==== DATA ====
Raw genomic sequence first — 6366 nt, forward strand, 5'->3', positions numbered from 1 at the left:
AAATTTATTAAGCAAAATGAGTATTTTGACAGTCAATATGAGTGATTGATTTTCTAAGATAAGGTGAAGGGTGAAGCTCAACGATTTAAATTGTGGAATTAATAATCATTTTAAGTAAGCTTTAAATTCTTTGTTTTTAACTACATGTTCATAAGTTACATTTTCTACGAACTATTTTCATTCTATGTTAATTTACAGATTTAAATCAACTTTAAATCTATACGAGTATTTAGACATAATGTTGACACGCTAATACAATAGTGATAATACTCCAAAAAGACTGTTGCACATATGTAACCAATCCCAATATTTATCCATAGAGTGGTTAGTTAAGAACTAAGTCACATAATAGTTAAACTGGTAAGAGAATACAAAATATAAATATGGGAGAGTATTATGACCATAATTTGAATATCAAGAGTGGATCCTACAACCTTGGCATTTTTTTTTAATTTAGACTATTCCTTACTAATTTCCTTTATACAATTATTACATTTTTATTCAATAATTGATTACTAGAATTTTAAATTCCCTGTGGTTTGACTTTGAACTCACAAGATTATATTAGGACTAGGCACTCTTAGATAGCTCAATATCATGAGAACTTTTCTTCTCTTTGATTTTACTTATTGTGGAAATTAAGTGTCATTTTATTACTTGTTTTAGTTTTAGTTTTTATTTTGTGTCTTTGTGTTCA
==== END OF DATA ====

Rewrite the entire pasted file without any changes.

Raw genomic sequence first — 6366 nt, forward strand, 5'->3', positions numbered from 1 at the left:
AAATTTATTAAGCAAAATGAGTATTTTGACAGTCAATATGAGTGATTGATTTTCTAAGATAAGGTGAAGGGTGAAGCTCAACGATTTAAATTGTGGAATTAATAATCATTTTAAGTAAGCTTTAAATTCTTTGTTTTTAACTACATGTTCATAAGTTACATTTTCTACGAACTATTTTCATTCTATGTTAATTTACAGATTTAAATCAACTTTAAATCTATACGAGTATTTAGACATAATGTTGACACGCTAATACAATAGTGATAATACTCCAAAAAGACTGTTGCACATATGTAACCAATCCCAATATTTATCCATAGAGTGGTTAGTTAAGAACTAAGTCACATAATAGTTAAACTGGTAAGAGAATACAAAATATAAATATGGGAGAGTATTATGACCATAATTTGAATATCAAGAGTGGATCCTACAACCTTGGCATTTTTTTTTAATTTAGACTATTCCTTACTAATTTCCTTTATACAATTATTACATTTTTATTCAATAATTGATTACTAGAATTTTAAATTCCCTGTGGTTTGACTTTGAACTCACAAGATTATATTAGGACTAGGCACTCTTAGATAGCTCAATATCATGAGAACTTTTCTTCTCTTTGATTTTACTTATTGTGGAAATTAAGTGTCATTTTATTACTTGTTTTAGTTTTAGTTTTTATTTTGTGTCTTTGTGTTCA